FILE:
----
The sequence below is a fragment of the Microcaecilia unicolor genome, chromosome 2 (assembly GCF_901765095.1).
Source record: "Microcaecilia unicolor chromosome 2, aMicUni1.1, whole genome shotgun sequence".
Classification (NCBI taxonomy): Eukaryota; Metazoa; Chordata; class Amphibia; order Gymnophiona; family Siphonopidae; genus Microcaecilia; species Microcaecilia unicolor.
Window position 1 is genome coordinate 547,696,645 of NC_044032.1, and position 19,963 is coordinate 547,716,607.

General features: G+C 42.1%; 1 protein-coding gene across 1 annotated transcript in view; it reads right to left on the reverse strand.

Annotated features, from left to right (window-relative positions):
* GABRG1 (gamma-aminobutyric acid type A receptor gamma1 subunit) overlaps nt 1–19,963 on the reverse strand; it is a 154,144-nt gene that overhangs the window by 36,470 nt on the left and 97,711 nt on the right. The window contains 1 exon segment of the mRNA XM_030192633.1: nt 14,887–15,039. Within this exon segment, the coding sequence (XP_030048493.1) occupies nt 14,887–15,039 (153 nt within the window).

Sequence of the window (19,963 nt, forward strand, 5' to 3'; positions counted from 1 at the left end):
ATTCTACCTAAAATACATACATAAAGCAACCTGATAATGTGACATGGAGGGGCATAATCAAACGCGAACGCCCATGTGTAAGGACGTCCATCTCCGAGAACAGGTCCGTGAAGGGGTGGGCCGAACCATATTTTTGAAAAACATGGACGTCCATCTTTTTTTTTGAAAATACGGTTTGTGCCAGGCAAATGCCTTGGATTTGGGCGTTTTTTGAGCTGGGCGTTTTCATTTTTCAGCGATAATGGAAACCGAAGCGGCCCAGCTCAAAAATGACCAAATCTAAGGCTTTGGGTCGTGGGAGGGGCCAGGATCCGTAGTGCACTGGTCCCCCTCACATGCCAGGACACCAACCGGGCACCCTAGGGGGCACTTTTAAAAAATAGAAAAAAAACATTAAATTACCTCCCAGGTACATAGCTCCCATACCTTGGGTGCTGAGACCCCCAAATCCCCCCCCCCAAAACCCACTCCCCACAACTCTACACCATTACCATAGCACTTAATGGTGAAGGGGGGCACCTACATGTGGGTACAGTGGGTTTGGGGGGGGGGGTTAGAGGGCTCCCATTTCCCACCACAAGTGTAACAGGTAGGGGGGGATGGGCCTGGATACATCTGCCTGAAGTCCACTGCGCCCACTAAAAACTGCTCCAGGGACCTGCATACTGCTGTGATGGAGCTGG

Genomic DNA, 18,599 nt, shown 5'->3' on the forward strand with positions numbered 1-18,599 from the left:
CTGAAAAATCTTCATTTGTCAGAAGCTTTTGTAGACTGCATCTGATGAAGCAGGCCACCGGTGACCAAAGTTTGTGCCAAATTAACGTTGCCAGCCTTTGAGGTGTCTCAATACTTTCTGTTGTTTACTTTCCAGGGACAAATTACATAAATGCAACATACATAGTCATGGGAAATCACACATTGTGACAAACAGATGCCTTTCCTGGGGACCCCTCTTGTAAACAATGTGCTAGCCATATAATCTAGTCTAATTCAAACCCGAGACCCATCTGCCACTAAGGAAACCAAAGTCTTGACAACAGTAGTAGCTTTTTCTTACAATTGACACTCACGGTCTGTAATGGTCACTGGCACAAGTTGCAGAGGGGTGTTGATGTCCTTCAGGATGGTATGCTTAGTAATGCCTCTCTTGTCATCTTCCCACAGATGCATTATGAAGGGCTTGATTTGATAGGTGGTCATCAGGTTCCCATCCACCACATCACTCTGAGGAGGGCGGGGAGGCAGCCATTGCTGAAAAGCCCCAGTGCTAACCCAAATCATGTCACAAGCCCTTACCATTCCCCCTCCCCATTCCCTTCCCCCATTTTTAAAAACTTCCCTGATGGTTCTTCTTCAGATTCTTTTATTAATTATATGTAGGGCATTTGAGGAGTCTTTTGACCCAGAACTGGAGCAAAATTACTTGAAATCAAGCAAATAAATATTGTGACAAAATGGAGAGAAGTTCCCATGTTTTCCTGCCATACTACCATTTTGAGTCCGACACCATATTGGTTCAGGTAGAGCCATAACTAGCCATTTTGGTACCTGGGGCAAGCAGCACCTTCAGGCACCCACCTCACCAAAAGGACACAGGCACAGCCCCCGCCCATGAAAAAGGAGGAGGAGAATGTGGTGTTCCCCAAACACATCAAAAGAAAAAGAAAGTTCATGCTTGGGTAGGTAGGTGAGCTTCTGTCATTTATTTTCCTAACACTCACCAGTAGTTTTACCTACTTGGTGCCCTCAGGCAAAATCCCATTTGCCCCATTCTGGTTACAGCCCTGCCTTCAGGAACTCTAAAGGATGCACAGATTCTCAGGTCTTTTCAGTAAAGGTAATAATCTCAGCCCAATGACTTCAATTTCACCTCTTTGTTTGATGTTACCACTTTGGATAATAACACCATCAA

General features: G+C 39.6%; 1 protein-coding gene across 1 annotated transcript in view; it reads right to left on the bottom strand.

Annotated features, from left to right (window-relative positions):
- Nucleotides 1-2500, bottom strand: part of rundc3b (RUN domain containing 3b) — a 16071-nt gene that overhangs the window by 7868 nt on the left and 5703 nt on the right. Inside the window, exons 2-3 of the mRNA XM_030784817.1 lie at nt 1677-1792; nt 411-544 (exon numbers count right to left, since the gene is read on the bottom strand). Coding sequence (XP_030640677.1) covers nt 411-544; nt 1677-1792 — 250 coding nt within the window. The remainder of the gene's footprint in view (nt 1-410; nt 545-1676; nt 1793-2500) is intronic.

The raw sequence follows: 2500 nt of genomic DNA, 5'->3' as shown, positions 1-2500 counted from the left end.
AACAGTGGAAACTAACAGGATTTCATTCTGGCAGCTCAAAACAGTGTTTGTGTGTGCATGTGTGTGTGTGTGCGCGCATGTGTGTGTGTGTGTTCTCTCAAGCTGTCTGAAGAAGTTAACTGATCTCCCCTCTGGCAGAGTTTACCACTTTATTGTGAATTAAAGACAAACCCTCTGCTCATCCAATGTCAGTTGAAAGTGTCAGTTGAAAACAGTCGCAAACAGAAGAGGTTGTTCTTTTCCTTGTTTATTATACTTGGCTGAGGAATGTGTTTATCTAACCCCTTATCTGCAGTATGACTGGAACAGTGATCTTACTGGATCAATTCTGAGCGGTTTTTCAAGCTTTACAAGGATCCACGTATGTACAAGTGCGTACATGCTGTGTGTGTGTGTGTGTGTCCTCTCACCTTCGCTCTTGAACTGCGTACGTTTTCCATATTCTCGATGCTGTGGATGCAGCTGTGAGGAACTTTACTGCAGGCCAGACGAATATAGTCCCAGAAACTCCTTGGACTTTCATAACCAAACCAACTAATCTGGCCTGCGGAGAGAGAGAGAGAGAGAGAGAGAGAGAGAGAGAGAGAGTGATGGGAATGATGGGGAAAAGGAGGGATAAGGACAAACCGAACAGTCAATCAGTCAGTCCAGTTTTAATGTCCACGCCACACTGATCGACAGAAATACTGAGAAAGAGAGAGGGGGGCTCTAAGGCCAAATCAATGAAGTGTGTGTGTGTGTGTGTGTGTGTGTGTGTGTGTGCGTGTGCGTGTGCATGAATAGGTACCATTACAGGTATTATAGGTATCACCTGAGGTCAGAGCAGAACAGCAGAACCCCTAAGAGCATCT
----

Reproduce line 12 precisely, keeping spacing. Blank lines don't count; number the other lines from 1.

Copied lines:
General features: G+C 39.6%; 1 protein-coding gene across 1 annotated transcript in view; it reads right to left on the bottom strand.